For the new Usborne lift-the-flap book Look Inside a Hospital, author Katie Daynes enlisted the help of 5-year-old Josh Hammond – a very brave leukaemia patient. Katie and Josh's mum Katie explain how he eagerly took on the research role.
Hospital workers from Look Inside a Hospital with Josh, our researcher
Look Inside a Hospital co-author Katie Daynes introduces her youngest researcher, Josh Hammond:
The designers had just started sketching out the lay-outs for the first pages of Look Inside a Hospital when I received heart-breaking news from one of my oldest and dearest friends, also called Katie. Her middle son Josh, aged only five, had been diagnosed with leukaemia.
No words seemed adequate, specially not on WhatsApp or Facebook, and Katie lives the other side of the world in Australia, so the massive hug I wanted to give her was way out of reach.
The more I studied hospital interiors for the Usborne title, the more I thought of brave little Josh on his way to the next gruelling round of chemo. That's when I wondered whether I could involve Josh in our book. Maybe being an undercover detective for us – telling us what it's really like inside a hospital – could give him something positive to focus on.
Josh with Look Inside a Hospital
Well, not only did Josh jump at the chance to be our 'researcher boy' (his words), he rose to the challenge magnificently. The design team and I put together questions ranging from what do you take when you go into hospital to how do you choose your meals, then emailed them to Josh via his mum and eagerly awaited a response.
We learned about his favourite nurses Bridget and Chrissie (you can meet Chrissie in the book), the importance of an iPad and a teddy (Blue Roar the dinosaur), the long walk from the car park (down eight ramps), Josh's favourite place (the play room!) and much, much more. Katie accompanied Josh's descriptions with some photos taken on her phone and together they helped us to build a believable hospital out of cardboard flaps.
We've had a fabulous group of experts working and advising on this book, including my co-author Dr Zoe Fritz and her colleagues at Addenbrookes Hospital in the UK, but being able to couple their wisdom with the observations of a brave young patient has truly brought the book to life. Thank you Josh!
Josh's mum, Katie Hammond, tells their side of the story:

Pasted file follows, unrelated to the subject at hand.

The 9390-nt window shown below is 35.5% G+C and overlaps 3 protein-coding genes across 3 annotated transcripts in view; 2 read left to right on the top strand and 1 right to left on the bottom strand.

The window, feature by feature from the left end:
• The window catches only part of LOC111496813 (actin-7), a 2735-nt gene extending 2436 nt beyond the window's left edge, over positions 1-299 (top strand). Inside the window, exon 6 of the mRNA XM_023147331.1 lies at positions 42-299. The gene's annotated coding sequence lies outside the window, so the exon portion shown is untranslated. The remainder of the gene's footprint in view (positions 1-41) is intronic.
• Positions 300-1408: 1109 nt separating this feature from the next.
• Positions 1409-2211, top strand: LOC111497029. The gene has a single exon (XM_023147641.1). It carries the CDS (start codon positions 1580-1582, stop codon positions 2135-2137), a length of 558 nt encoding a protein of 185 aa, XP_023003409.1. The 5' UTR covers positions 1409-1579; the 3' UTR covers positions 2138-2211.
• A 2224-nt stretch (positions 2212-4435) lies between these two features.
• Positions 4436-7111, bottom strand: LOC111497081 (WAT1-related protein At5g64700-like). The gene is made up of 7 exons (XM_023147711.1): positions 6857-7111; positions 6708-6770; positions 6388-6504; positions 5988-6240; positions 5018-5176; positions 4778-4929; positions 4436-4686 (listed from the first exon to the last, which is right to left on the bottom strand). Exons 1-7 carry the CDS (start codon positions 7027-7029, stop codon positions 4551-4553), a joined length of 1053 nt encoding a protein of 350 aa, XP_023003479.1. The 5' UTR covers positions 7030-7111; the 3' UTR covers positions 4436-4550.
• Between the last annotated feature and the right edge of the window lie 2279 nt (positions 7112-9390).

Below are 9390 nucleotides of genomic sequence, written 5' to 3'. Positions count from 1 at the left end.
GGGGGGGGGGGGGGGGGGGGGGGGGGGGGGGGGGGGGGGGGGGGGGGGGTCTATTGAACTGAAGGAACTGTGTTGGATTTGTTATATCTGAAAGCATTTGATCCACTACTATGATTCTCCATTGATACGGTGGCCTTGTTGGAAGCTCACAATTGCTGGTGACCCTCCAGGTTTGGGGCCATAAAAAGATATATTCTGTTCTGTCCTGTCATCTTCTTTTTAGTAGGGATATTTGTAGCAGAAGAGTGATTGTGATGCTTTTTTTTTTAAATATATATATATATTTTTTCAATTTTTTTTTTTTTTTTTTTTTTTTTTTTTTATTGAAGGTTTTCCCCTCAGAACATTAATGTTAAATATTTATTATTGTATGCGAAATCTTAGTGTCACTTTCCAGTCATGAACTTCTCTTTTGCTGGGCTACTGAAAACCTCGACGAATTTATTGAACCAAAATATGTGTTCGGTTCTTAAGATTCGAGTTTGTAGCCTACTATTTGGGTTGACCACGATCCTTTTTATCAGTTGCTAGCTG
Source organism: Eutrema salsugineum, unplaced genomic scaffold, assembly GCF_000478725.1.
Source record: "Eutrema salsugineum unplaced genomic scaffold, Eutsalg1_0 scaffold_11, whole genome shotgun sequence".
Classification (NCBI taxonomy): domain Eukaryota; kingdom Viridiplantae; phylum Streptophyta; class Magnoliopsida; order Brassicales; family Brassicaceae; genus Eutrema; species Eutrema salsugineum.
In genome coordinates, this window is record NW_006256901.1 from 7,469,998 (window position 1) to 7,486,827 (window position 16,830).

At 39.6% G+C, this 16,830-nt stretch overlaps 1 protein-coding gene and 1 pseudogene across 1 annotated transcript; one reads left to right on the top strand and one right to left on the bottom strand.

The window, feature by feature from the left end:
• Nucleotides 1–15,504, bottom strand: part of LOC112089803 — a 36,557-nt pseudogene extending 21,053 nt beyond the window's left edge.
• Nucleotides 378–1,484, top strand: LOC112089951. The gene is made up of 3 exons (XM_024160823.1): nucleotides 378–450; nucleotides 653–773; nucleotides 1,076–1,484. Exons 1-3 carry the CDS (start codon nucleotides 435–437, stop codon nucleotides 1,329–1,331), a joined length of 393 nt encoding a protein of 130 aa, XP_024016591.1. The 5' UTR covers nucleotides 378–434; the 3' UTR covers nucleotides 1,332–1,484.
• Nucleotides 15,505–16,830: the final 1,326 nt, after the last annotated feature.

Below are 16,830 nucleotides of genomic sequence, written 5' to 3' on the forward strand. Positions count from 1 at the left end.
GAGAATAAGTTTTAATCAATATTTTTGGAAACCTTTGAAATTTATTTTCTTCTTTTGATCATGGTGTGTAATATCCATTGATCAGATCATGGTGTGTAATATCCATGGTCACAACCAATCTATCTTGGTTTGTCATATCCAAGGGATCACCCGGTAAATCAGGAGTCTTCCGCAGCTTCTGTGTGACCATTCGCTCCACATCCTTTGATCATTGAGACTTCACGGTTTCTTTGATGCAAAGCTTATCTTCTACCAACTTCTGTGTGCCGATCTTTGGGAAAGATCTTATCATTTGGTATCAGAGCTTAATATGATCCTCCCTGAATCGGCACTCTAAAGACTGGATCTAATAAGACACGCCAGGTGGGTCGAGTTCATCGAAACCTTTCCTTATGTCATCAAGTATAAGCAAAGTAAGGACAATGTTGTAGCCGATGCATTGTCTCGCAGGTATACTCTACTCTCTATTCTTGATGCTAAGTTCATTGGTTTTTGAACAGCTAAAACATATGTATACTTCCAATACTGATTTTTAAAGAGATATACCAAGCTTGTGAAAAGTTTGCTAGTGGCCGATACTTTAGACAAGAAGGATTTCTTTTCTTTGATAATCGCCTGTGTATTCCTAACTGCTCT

Josh was immensely proud to take on the role of Usborne Researcher. He was very clear that he wanted the book to stop children being scared of going to hospital, because “everyone in a hospital actually wants to help you mummy”. He said this as though it was new news, in an amazed tone of voice. Usborne would send him questions, he would consider carefully, use the amazing oncology nurses as his soundboard, and then tell me his answers.
I will never forget the hours being dictated to by an earnest 5-year-old while his chemo machine beeped and whirred next to us, long ‘lines’ getting tangled up in the bedsheets as the fluorescent medicines dripped into his little body. He described the playrooms, the ward, the nurses… I would glance sidelong at him from time to time and be floored by the complete lack of fear in this child.
Josh feeling poorly, with his favourite dinosaur toy
How quickly they adapt; at the start of treatment I physically had to drag Josh, kicking and screaming, towards the swing doors of the Emergency Department. Now he basically seems to think he owns half the paediatric oncology ward. We adults all go on about resilience, but it is an over-used buzzword for a reason: children are naturally insanely resilient. Mind-blowingly so.
As I write this, we are only halfway through Josh's treatment. We still have a year to go, but Josh has started school and is doing as well as can be hoped. No-one tells us the longed-for ‘everything will be fine’, but they say he is doing really well.
Before Josh's diagnosis I often found myself almost panicked about how bleak and horrible today’s world can seem, how on earth were we meant to raise three boys into this mess that homo sapiens has created. Well in the last year we have felt such a deluge of warmth and love on a personal level from friends, family, medical staff and total strangers. Good comes from bad. And that is what is going to get us through this. And if God forbid it happens to you, or someone you know, then that is what will get you through it too.
Lift the flaps to find out what happens inside a hospital – and meet some of the amazing people who work there. Young children can explore the emergency and maternity units, learn how x-rays and scans work and see inside an operating theatre. With over 50 flaps to lift and links to websites where you can take hospital tours and meet patients.